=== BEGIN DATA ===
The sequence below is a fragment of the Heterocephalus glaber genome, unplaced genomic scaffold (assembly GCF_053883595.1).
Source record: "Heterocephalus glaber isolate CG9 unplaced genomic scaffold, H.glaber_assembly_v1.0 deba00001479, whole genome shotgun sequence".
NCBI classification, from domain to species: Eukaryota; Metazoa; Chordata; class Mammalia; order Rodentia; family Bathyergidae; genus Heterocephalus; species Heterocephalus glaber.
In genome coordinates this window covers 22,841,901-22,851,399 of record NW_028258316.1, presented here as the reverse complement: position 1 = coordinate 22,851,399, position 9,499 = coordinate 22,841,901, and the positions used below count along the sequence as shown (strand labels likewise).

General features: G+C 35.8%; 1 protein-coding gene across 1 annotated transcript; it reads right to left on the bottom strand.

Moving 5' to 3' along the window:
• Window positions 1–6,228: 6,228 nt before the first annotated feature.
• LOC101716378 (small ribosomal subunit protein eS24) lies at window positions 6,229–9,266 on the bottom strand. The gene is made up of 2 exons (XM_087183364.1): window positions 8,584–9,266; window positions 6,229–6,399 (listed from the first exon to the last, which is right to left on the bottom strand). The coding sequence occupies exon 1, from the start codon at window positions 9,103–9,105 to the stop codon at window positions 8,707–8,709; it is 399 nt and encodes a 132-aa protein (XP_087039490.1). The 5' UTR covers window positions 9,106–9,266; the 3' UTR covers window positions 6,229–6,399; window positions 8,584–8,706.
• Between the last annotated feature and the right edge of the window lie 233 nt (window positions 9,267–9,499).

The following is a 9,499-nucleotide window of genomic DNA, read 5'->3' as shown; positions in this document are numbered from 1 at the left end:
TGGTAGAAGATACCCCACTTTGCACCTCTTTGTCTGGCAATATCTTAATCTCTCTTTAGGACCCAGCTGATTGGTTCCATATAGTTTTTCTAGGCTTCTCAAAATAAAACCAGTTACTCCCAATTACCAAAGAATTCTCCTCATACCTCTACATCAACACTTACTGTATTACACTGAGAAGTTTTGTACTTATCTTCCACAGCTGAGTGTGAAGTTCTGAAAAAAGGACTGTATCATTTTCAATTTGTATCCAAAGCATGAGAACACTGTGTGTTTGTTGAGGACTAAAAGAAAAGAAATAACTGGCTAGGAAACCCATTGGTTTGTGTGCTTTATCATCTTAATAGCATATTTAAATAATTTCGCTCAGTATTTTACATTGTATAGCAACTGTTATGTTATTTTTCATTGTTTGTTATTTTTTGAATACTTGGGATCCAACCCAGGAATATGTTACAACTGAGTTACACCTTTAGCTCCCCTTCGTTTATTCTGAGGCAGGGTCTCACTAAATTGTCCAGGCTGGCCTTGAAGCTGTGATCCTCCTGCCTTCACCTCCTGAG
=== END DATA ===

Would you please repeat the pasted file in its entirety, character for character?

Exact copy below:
The sequence below is a fragment of the Heterocephalus glaber genome, unplaced genomic scaffold (assembly GCF_053883595.1).
Source record: "Heterocephalus glaber isolate CG9 unplaced genomic scaffold, H.glaber_assembly_v1.0 deba00001479, whole genome shotgun sequence".
NCBI classification, from domain to species: Eukaryota; Metazoa; Chordata; class Mammalia; order Rodentia; family Bathyergidae; genus Heterocephalus; species Heterocephalus glaber.
In genome coordinates this window covers 22,841,901-22,851,399 of record NW_028258316.1, presented here as the reverse complement: position 1 = coordinate 22,851,399, position 9,499 = coordinate 22,841,901, and the positions used below count along the sequence as shown (strand labels likewise).

General features: G+C 35.8%; 1 protein-coding gene across 1 annotated transcript; it reads right to left on the bottom strand.

Moving 5' to 3' along the window:
• Window positions 1–6,228: 6,228 nt before the first annotated feature.
• LOC101716378 (small ribosomal subunit protein eS24) lies at window positions 6,229–9,266 on the bottom strand. The gene is made up of 2 exons (XM_087183364.1): window positions 8,584–9,266; window positions 6,229–6,399 (listed from the first exon to the last, which is right to left on the bottom strand). The coding sequence occupies exon 1, from the start codon at window positions 9,103–9,105 to the stop codon at window positions 8,707–8,709; it is 399 nt and encodes a 132-aa protein (XP_087039490.1). The 5' UTR covers window positions 9,106–9,266; the 3' UTR covers window positions 6,229–6,399; window positions 8,584–8,706.
• Between the last annotated feature and the right edge of the window lie 233 nt (window positions 9,267–9,499).

The following is a 9,499-nucleotide window of genomic DNA, read 5'->3' as shown; positions in this document are numbered from 1 at the left end:
TGGTAGAAGATACCCCACTTTGCACCTCTTTGTCTGGCAATATCTTAATCTCTCTTTAGGACCCAGCTGATTGGTTCCATATAGTTTTTCTAGGCTTCTCAAAATAAAACCAGTTACTCCCAATTACCAAAGAATTCTCCTCATACCTCTACATCAACACTTACTGTATTACACTGAGAAGTTTTGTACTTATCTTCCACAGCTGAGTGTGAAGTTCTGAAAAAAGGACTGTATCATTTTCAATTTGTATCCAAAGCATGAGAACACTGTGTGTTTGTTGAGGACTAAAAGAAAAGAAATAACTGGCTAGGAAACCCATTGGTTTGTGTGCTTTATCATCTTAATAGCATATTTAAATAATTTCGCTCAGTATTTTACATTGTATAGCAACTGTTATGTTATTTTTCATTGTTTGTTATTTTTTGAATACTTGGGATCCAACCCAGGAATATGTTACAACTGAGTTACACCTTTAGCTCCCCTTCGTTTATTCTGAGGCAGGGTCTCACTAAATTGTCCAGGCTGGCCTTGAAGCTGTGATCCTCCTGCCTTCACCTCCTGAG